It was this, the approach to fashion as opposed to the fashion itself, that made me fall head over heels for Milan, that reaffirmed my adoration for Dolce and Gabbana and gave me a sense of pride for my dedication and love for fashion. Milan is unashamedly glamorous, it’s unapologetically fashionable and the life here for a fashion lover can’t help be anything but La Dolce Vita – with endless places and opportunity to dress, to see and be seen and most importantly, for your efforts to be appreciated.
The Italian duo are known for doing nothing by halves and this spectacular palace, complete with gardens and courtyards, was not just here to satisfy the rich and famous’ desire to shop. This was a Dolce and Gabbana brand experience, a lifestyle experience and Dolce and Gabbana were providing the clothes and showing you the lifestyle in which their clothes belong to.
After drinking two…. or maybe three of the Sartoria Spritz cocktails, created and named after the new atelier, my fiance joined me and we enjoyed an apperitivo of oysters, smoke salmon and a cold and spicy lobster bisque. It’s pretty fair to say, it was possibly one of the most decadent appertivo I have ever had in Italy. Through fear of eating too much before our dinner, we left the Dolce and Gabbana palace to continue to buzz without us.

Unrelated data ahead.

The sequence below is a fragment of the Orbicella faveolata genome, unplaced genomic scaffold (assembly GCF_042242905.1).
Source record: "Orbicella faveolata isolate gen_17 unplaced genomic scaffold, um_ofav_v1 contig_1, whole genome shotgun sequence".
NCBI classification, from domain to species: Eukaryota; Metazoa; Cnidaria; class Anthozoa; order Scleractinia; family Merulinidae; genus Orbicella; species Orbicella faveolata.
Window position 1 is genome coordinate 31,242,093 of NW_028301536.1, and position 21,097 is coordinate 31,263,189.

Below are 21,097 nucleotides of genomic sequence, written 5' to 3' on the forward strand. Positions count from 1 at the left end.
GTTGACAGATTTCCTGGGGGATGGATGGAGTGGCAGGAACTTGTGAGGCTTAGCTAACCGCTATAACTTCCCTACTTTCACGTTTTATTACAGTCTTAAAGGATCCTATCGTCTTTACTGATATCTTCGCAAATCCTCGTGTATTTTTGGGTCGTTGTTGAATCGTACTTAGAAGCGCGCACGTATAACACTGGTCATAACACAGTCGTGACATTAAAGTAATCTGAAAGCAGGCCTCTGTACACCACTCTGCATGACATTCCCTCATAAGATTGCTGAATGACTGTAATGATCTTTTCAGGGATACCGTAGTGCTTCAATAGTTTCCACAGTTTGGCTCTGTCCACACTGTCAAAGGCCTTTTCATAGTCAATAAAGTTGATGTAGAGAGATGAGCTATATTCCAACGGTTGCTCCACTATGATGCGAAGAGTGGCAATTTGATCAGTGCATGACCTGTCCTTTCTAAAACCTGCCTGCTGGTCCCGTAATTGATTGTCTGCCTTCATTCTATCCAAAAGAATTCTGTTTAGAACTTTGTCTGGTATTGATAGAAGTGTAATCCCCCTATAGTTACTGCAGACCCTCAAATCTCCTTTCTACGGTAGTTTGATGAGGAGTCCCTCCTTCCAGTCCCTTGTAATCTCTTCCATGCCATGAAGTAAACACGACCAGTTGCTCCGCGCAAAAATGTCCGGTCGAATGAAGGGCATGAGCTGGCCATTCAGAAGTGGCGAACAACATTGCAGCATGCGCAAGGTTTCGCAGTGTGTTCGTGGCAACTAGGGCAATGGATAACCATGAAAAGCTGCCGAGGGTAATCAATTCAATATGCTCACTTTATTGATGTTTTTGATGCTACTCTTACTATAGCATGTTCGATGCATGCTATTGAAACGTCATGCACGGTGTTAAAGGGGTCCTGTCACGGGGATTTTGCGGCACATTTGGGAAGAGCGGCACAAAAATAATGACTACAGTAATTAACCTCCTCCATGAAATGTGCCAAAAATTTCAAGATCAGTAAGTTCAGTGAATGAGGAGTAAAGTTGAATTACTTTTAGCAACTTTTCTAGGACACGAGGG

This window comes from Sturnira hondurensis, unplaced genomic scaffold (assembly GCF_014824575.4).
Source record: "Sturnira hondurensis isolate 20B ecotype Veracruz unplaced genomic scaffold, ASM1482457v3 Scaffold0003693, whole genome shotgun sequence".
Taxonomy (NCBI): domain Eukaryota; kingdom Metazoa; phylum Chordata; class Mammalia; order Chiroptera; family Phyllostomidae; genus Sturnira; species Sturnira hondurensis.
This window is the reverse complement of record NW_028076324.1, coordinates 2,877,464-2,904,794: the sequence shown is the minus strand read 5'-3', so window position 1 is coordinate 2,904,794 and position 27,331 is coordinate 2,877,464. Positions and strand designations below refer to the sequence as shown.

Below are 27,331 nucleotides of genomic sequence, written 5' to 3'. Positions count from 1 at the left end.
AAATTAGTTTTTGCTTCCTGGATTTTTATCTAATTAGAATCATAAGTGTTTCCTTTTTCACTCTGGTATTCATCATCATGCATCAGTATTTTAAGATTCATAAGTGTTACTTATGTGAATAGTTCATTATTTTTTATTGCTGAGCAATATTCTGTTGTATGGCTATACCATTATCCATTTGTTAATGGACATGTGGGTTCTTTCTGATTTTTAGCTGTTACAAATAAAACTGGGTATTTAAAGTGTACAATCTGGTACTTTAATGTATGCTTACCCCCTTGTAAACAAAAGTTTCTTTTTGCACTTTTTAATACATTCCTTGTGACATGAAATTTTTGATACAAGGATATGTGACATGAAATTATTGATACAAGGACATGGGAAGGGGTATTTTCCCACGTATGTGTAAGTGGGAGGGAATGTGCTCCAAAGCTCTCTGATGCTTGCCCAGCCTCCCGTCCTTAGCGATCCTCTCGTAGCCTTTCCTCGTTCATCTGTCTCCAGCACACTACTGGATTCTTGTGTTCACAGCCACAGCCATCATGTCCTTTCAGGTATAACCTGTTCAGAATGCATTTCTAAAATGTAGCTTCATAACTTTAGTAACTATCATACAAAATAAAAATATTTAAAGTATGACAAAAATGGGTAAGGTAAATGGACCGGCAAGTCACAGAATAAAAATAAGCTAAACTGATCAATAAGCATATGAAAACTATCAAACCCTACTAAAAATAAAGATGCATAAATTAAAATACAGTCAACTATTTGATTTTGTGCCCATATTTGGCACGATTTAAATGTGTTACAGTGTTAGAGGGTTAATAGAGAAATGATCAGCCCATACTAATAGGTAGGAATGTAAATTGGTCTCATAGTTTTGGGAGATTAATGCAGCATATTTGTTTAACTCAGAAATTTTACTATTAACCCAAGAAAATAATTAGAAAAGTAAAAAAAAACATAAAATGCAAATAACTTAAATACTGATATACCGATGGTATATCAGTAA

‘Tomorrow,’ my fiance said, ‘I will take you to the Duomo di Milano. Then for drinks at Maio at La Rinascente and then to the Dolce and Gabbana Gold restaurant for lunch.’! Indeed this Milan/ Dolce and Gabbana lifestyle was one I could most certainly get used to living.
(Sorry people – this is a rough and first draft entry. I am working on the Sicilian’s sister’s computer and have limited time on here. It will be edited when i am back home, just wanted to get this online in the moment – enjoy!!)